The law in Texas has staunchly protected homeowners for centuries. Home invasions and burglaries are treated seriously in the Lone Star State.
Burglary is defined as the unlawful entry to a structure or remaining in any private or public structure with an intent to commit a felony, theft, or assault inside. This definition includes “home invasion” which refers to a burglary within a habitation. Under Title 7 of the Texas Penal Code, this is defined as any structure or vehicle that is adapted for overnight accommodation.
If there is no intent to commit an offense, you may be charged with the lesser offense of trespass, a Class B Misdemeanor.
Entering under the statute means:
1 Any part of your body entering the property. Reaching through a window can constitute burglary.
2 Any physical object connected with the body.
In burglary offenses, the prosecution must prove beyond reasonable doubt two elements of the crime, namely you:
If the prosecutor fails to prove both elements, you may be convicted of a lesser crime like criminal trespass but not burglary.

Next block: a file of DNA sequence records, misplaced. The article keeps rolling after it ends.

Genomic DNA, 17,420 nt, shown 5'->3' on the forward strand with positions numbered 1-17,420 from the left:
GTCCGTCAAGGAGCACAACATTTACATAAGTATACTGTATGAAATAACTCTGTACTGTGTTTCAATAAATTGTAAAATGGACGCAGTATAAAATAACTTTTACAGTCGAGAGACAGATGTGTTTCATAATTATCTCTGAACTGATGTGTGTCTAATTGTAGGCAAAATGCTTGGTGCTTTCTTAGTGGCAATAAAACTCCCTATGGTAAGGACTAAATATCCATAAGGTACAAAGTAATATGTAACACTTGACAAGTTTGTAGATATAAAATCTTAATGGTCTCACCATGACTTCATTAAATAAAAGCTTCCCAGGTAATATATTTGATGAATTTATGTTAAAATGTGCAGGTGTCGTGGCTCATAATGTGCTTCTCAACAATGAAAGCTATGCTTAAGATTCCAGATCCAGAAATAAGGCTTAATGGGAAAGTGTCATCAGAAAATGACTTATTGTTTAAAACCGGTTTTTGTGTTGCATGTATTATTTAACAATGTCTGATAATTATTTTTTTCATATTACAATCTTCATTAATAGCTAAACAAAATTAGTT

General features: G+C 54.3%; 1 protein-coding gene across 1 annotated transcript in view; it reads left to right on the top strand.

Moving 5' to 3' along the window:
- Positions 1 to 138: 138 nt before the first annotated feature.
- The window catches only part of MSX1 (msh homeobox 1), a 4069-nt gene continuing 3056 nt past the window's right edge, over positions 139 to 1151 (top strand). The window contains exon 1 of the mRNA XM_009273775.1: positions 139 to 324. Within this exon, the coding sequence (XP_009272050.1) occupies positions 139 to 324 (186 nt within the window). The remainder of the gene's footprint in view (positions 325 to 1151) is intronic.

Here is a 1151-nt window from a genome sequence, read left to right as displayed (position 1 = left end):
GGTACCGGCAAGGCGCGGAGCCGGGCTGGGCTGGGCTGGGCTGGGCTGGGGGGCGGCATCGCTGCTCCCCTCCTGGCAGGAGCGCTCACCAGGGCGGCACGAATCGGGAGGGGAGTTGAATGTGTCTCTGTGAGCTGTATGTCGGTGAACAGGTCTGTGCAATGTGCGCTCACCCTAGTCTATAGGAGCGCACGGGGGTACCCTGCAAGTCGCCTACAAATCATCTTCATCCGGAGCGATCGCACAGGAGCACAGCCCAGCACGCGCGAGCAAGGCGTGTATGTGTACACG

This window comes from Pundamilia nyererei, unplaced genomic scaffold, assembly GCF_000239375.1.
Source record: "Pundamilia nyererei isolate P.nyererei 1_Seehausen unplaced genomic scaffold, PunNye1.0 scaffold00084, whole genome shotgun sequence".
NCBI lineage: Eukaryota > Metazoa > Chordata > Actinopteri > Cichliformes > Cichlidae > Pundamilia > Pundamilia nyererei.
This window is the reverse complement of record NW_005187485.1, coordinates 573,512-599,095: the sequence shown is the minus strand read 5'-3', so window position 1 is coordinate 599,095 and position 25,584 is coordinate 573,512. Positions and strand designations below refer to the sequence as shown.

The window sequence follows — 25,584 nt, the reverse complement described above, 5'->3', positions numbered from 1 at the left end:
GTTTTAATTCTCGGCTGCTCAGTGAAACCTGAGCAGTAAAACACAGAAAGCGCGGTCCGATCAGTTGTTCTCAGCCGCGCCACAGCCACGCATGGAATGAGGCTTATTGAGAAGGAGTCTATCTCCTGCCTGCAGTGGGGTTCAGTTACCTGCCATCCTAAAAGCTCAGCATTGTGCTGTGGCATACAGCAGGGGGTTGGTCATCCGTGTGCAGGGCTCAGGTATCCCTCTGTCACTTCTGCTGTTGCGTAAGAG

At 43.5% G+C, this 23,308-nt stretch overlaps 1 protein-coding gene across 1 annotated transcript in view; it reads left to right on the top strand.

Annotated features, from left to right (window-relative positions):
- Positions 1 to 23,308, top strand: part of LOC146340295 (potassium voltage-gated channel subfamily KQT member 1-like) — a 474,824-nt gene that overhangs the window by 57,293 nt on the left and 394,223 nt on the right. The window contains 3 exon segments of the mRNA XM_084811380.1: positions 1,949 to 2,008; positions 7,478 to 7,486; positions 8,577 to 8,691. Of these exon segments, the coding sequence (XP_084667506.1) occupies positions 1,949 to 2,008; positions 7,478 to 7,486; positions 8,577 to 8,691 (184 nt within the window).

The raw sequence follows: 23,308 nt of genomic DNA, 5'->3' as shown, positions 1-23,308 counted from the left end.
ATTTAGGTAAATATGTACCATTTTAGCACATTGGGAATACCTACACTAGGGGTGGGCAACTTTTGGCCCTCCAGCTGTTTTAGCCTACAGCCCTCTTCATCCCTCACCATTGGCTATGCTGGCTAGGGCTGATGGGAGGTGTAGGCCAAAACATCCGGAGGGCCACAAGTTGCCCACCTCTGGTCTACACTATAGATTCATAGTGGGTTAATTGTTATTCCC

However, a defendant does not need to complete an element of the crime like the theft. Establishing intent is sufficient.
The sentence for a burglary conviction depends on the nature and circumstances of the crime.
If the burglary occurs in a building that’s not defined as a habitation like a school or an office, the offense is charged as a state jail felony.
Burglary of a habitation or a home invasion is a second-degree felony carrying a jail term of two to 20 years and a fine of up to $10,000. If the defendant entered the home with the intent to commit a felony other than theft, the crime becomes a first-degree felony.
If you have been charged with burglary, you should contact an experienced Fort Worth burglary defense lawyer as soon as possible. Call us at (682) 204-4066.